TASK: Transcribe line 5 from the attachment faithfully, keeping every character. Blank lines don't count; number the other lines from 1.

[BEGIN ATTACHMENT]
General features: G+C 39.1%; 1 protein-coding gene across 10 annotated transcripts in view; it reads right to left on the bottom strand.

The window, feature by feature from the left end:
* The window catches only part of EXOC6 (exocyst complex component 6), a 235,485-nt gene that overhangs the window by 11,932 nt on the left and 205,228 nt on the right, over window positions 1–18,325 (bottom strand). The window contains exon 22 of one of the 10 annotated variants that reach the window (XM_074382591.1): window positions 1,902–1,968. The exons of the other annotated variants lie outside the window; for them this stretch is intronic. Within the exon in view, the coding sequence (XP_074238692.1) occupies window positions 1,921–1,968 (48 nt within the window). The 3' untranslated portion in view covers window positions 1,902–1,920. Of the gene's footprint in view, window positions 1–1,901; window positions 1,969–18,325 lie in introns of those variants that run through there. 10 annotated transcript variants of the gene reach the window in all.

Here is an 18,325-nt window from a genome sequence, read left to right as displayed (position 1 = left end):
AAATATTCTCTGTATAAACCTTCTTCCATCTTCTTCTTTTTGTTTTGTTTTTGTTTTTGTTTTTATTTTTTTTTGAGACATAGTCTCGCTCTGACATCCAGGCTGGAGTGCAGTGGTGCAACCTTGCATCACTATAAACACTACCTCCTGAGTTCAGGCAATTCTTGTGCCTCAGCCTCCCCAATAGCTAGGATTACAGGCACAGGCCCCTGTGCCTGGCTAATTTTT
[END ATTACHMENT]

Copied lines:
AAATATTCTCTGTATAAACCTTCTTCCATCTTCTTCTTTTTGTTTTGTTTTTGTTTTTGTTTTTATTTTTTTTTGAGACATAGTCTCGCTCTGACATCCAGGCTGGAGTGCAGTGGTGCAACCTTGCATCACTATAAACACTACCTCCTGAGTTCAGGCAATTCTTGTGCCTCAGCCTCCCCAATAGCTAGGATTACAGGCACAGGCCCCTGTGCCTGGCTAATTTTT